To celebrate the 20th anniversary of PBJ, an article summarising key figures and names of contributors to the journal was published in 2021 [23]. Changes to increase the visibility and promotion of articles included launching a PBJ WeChat account in China and requesting a Twitter post from manuscript authors as part of their submission [23].

Johnathan Napier from Rothamsted Research (UK) was announced as the new PBJ editor-in-chief at the start of 2023 [22].

Conservation Physiology (Con Phys), 2013

Conservation Physiology (Con Phys) is an open-access, online-only journal owned by the SEB in partnership with Oxford University Press, the journal’s publisher [27]. The first paper in Con Phys was published in March 2013, but the journal’s official launch took place in July 2013 during the SEB’s Annual Conference in Valencia, Spain [28].

The journal was conceived by the SEB’s leaders Craig Franklin, Paul Hutchinson and Tony Farrell, with the aim to engage both plant and animal scientists while giving a platform to support and disseminate the then-recent discipline named “conservation physiology”. Steven J. Cooke was recruited as the editor-in-chief to help shape the journal’s scope, with Lindsay Haddon supporting the journal through her role at the SEB up until her retirement in 2022.

Steven Cooke and Martin Wikelski were the first to conceive the term “conservation physiology” in 2006. However, many scientists have been discussing how physiology, in its broader sense, could be applied to conservation problems understanding [28]. The definition of conservation physiology has evolved over the years and is defined as:

“an integrative scientific discipline applying physiological concepts, tools, and knowledge to characterizing biological diversity and its ecological implications; understanding and predicting how organisms, populations, and ecosystems respond to environmental change and stressors; and solving conservation problems across the broad range of taxa, including microbes, plants, and animals.  Physiology is considered in the broadest possible terms to include functional and mechanistic responses at all scales, and conservation includes the development and refinement of strategies to rebuild populations, restore ecosystems, inform conservation policy, generate decision-support tools, and manage natural resources” [29].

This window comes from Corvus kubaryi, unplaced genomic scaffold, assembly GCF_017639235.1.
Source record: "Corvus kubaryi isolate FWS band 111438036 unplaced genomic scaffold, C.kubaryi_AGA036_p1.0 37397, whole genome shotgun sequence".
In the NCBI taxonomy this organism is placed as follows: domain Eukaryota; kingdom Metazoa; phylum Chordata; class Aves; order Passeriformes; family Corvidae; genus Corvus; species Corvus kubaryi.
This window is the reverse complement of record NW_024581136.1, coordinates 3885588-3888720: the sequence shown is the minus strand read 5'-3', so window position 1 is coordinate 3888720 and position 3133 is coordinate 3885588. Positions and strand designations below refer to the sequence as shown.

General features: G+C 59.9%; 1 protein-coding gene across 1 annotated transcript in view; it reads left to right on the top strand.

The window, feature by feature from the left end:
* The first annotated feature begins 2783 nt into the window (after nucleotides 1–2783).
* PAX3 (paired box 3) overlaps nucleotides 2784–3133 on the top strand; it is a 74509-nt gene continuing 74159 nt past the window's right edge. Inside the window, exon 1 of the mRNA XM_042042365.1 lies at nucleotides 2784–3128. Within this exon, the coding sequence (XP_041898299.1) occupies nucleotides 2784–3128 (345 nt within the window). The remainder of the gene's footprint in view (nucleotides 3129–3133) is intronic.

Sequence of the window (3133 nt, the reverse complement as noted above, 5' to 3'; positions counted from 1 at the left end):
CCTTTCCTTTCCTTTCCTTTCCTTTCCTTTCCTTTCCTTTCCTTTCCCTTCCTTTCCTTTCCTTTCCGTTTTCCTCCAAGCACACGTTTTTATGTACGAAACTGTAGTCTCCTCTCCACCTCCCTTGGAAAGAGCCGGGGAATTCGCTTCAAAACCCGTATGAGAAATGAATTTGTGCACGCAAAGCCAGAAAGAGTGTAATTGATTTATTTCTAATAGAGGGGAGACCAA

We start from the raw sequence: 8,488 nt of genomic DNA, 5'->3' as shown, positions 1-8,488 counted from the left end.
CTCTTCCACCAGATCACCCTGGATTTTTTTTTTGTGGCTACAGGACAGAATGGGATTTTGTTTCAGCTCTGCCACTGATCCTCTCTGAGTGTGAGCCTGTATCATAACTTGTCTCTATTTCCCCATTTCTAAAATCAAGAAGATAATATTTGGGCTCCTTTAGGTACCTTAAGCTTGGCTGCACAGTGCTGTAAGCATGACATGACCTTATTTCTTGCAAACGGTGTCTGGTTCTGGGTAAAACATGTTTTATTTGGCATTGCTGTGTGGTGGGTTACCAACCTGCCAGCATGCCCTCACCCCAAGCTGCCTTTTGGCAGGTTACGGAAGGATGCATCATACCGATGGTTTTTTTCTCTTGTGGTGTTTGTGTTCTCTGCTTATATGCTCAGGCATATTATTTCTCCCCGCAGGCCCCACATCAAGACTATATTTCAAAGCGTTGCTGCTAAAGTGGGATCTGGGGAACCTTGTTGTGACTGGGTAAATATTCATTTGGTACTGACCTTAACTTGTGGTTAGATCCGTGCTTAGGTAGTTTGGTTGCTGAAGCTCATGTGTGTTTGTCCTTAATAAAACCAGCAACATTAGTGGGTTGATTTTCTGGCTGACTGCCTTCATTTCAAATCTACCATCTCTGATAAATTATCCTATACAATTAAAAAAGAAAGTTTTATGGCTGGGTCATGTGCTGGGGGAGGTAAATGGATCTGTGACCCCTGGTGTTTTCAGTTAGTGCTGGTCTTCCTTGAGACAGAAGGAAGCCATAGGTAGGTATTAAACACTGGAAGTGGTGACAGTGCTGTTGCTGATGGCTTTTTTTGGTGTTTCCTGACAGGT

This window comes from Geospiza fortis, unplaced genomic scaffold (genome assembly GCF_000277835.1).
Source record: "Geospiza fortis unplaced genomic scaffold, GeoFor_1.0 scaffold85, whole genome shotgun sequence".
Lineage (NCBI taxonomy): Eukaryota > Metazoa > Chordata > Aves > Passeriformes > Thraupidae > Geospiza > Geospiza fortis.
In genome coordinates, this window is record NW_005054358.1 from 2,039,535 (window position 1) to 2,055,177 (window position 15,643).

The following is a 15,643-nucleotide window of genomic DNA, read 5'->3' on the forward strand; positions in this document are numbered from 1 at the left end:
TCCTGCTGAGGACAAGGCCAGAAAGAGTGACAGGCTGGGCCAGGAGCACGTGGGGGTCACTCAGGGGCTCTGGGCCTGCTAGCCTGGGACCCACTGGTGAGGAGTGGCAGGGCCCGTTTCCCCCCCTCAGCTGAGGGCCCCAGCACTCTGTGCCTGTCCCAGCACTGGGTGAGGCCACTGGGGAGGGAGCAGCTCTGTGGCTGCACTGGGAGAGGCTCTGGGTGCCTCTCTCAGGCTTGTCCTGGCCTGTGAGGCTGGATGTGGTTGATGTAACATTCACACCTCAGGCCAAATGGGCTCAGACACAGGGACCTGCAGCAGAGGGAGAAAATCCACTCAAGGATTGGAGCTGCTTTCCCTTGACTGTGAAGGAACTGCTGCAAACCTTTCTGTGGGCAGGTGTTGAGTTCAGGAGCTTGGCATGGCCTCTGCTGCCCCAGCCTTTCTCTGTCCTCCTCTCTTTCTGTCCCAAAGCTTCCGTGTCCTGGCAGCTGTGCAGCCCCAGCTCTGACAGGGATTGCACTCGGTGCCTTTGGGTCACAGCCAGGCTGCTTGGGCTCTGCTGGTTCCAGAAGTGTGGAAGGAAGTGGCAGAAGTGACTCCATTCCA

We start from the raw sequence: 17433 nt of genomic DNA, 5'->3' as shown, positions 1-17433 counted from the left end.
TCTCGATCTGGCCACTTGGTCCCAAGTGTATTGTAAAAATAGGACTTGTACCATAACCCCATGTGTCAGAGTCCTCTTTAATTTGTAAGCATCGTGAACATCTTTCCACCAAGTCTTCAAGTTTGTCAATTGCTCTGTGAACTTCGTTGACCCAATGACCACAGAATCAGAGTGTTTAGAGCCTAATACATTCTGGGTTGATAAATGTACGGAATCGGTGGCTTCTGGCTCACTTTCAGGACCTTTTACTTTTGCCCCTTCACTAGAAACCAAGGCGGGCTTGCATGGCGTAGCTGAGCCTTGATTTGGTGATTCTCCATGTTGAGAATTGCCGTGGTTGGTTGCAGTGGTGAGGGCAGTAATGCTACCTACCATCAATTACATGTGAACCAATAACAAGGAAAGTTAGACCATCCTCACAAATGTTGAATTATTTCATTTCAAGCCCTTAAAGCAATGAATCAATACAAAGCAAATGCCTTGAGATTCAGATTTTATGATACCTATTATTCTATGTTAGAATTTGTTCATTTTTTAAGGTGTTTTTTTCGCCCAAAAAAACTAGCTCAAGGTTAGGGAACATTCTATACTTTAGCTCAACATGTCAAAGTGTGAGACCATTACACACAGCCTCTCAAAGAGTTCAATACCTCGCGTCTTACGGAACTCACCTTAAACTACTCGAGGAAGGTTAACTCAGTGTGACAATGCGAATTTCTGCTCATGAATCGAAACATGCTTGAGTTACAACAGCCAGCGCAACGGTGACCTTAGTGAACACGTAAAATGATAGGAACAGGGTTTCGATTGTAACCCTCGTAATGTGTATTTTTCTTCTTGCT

The journal has built up a strong reputation in its field since its inception, as well as an experienced and dynamic editorial board. Editorial support to Con Phys is now provided by the SEB’s Lancaster editorial office and Steven Cooke continues to serve as the journal’s editor-in-chief. Today the journal not only acts as a platform for research relevant to solving conservation problems, but it also publishes guidelines for shaping the conservation physiology discipline and aims to create an inclusive community of researchers [30]. Con Phys is celebrating its 10th anniversary in 2023, and will host a special session at the SEB Conference in Edinburgh titled ‘Looking backwards and forwards after a decade of Conservation Physiology’ [31].

Plant Direct (PD), 2017